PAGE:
La Peyrade had seen, as he passed the door of the salon, Celeste and Felix Phellion in close conversation. Flavie had such confidence in her daughter that she did not fear to leave them together. Now that the great success of the morning was secured, Theodose felt the necessity of beginning his courtship of Celeste. It was high time, he thought, to bring about a quarrel between the lovers. He did not, therefore, hesitate to apply his ear to the door of the salon before entering it, in order to discover what letters of the alphabet of love they were spelling; he was even invited to commit this domestic treachery by sounds from within, which seemed to say that they were disputing. Love, according to one of our poets, is a privilege which two persons mutually take advantage of to cause each other, reciprocally, a great deal of sorrow about nothing at all.
When Celeste knew that Felix was elected by her heart to be the companion of her life, she felt a desire, not so much to study him as to unite herself closely with him by that communion of souls which is the basis of all affections, and leads, in youthful minds, to involuntary examination. The dispute to which Theodose was now to listen took its rise in a disagreement which had sprung up within the last few days between the mathematician and Celeste. The young girl's piety was real; she belonged to the flock of the truly faithful, and to her, Catholicism, tempered by that mysticism which attracts young souls, was an inward poem, a life within her life. From this point young girls are apt to develop into either extremely high-minded women or saints. But, during this beautiful period of their youth they have in their heart, in their ideas, a sort of absolutism: before their eyes is the image of perfection, and all must be celestial, angelic, or divine to satisfy them. Outside of their ideal, nothing of good can exist; all is stained and soiled. This idea causes the rejection of many a diamond with a flaw by girls who, as women, fall in love with paste.
Now, Celeste had seen in Felix, not irreligion, but indifference to matters of religion. Like most geometricians, chemists, mathematicians, and great naturalists, he had subjected religion to reason; he recognized a problem in it as insoluble as the squaring of the circle. Deist "in petto," he lived in the religion of most Frenchmen, not attaching more importance to it than he did to the new laws promulgated in July. It was necessary to have a God in heaven, just as they set up a bust of the king at the mayor's office. Felix Phellion, a worthy son of his father, had never drawn the slightest veil over his opinions or his conscience; he allowed Celeste to read into them with the candor and the inattention of a student of problems. The young girl, on her side, professed a horror for atheism, and her conscience assured her that a deist was cousin-germain to an atheist.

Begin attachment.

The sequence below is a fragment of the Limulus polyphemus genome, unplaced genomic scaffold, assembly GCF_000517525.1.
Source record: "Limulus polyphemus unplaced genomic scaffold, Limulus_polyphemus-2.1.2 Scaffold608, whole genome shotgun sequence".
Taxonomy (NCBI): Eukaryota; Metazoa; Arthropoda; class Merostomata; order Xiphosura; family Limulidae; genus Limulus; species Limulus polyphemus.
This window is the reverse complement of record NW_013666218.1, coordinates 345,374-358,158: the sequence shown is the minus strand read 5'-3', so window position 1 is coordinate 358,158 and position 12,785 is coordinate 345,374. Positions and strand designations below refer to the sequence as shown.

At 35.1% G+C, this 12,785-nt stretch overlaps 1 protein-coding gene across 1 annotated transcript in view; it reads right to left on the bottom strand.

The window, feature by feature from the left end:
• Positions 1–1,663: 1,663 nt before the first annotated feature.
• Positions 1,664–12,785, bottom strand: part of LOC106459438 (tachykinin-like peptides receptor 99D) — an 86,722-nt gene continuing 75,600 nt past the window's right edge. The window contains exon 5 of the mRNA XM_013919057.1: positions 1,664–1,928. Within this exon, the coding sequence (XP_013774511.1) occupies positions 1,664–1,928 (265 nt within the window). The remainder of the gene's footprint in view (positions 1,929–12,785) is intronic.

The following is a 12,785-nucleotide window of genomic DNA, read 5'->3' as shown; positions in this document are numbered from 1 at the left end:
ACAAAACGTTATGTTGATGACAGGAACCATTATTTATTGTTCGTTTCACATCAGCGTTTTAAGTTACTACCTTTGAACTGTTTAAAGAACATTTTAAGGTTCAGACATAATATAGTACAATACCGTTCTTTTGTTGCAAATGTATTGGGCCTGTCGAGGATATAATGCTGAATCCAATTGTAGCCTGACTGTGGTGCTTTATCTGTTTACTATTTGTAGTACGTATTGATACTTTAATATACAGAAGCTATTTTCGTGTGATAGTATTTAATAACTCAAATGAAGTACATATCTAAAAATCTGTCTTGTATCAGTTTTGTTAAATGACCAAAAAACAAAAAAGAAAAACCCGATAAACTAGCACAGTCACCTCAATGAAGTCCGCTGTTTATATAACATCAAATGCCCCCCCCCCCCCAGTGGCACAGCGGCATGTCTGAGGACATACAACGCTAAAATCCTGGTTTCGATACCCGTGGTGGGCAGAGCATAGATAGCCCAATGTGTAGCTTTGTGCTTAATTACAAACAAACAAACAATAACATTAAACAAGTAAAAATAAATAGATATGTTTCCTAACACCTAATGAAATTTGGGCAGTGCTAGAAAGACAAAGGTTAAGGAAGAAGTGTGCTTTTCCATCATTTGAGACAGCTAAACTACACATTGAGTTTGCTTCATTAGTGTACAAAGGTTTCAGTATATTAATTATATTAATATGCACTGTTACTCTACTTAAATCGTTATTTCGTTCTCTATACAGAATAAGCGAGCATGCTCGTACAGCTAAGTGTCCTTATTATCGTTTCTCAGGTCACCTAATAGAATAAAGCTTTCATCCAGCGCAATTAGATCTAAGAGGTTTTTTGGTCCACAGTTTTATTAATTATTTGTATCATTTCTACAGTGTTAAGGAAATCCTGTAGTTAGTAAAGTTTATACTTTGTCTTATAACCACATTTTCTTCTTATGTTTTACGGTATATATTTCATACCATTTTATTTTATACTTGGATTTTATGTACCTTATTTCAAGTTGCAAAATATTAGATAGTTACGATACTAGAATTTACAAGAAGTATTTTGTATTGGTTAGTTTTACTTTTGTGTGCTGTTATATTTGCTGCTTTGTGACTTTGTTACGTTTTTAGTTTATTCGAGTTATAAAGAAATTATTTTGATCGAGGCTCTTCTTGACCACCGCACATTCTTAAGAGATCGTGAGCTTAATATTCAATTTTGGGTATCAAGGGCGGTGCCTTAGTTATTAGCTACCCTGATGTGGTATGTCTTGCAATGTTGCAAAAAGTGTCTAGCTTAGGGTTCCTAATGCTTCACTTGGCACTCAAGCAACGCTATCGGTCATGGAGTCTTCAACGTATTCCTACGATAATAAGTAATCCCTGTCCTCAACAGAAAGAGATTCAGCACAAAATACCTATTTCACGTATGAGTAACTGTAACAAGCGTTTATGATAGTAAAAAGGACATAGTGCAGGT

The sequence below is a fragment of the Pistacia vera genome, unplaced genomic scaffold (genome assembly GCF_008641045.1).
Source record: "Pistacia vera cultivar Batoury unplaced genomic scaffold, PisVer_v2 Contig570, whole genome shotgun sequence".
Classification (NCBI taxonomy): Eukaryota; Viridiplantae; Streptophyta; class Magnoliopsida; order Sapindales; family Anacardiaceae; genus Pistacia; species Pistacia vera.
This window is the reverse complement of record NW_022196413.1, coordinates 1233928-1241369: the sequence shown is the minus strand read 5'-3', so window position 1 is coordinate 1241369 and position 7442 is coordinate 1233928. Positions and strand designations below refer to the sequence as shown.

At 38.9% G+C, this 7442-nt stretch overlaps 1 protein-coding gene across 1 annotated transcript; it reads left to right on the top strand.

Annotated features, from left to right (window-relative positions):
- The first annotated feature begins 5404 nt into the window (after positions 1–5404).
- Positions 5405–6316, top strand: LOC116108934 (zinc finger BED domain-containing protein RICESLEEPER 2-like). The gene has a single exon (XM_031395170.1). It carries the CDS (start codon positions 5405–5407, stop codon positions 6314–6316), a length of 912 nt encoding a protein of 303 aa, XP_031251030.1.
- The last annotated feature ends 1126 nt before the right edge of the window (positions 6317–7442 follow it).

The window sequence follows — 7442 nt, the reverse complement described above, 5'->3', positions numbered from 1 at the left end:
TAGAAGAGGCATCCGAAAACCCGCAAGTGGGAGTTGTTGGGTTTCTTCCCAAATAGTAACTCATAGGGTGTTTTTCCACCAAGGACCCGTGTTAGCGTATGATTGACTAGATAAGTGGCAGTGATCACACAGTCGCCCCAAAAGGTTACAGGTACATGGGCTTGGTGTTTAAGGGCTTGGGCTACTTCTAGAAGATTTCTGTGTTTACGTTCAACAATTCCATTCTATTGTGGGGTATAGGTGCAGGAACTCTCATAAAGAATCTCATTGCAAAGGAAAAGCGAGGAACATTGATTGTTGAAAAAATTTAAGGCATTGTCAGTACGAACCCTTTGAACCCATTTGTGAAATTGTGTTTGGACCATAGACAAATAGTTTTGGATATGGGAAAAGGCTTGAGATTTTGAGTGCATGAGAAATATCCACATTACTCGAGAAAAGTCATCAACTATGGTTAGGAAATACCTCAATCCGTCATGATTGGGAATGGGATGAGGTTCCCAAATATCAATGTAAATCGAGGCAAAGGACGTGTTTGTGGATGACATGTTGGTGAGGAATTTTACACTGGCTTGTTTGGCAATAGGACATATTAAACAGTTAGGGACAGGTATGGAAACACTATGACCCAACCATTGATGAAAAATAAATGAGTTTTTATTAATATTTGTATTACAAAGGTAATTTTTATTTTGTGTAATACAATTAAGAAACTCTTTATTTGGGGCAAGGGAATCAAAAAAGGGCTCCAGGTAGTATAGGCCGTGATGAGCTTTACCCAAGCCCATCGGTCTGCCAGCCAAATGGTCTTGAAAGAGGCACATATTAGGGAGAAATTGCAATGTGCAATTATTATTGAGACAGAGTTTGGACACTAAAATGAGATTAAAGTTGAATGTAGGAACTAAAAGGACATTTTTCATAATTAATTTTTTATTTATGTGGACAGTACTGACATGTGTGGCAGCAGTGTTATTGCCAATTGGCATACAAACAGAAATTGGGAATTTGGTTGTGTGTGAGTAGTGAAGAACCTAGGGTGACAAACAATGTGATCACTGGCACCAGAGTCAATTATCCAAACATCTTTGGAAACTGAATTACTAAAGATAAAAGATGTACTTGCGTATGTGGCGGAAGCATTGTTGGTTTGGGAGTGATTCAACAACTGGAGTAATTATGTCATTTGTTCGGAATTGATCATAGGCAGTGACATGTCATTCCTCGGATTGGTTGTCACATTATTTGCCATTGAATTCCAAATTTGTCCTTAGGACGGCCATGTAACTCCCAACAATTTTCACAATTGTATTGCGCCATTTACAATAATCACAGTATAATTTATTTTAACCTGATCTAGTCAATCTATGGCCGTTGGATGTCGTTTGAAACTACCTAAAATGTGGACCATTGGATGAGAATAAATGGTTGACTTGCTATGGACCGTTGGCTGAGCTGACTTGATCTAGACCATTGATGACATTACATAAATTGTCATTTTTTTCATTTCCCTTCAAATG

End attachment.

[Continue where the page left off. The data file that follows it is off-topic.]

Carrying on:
"Have you thought, Felix, of doing what you promised me?" asked Celeste, as soon as Madame Colleville had left them alone.
"No, my dear Celeste," replied Felix.
"Oh! to have broken his word!" she cried, softly.
"But to have kept it would have been a profanation," said Felix. "I love you so deeply, with a tenderness so little proof against your wishes, that I promised a thing contrary to my conscience. Conscience, Celeste, is our treasure, our strength, our mainstay. How can you ask me to go into a church and kneel at the feet of a priest, in whom I can see only a man? You would despise me if I obeyed you."
"And so, my dear Felix, you refuse to go to church," said Celeste, casting a tearful glance at the man she loved. "If I were your wife you would let me go alone? You do not love me as I love you! for, alas! I have a feeling in my heart for an atheist contrary to that which God commands."
"An atheist!" cried Felix. "Oh, no! Listen to me, Celeste. There is certainly a God; I believe in that; but I have higher ideas of Him than those of your priests; I do not wish to bring Him down to my level; I want to rise to Him. I listen to the voice He has put within me,—a voice which honest men call conscience, and I strive not to darken that divine ray as it comes to me. For instance, I will never harm others; I will do nothing against the commandments of universal morality, which was that of Confucius, Moses, Pythagoras, Socrates, as well as of Jesus Christ. I will stand in the presence of God; my actions shall be my prayers; I will never be false in word or deed; never will I do a base or shameful thing. Those are the precepts I have learned from my virtuous father, and which I desire to bequeath to my children. All the good that I can do I shall try to accomplish, even if I have to suffer for it. What can you ask more of a man than that?"
This profession of the Phellion faith caused Celeste to sadly shake her head.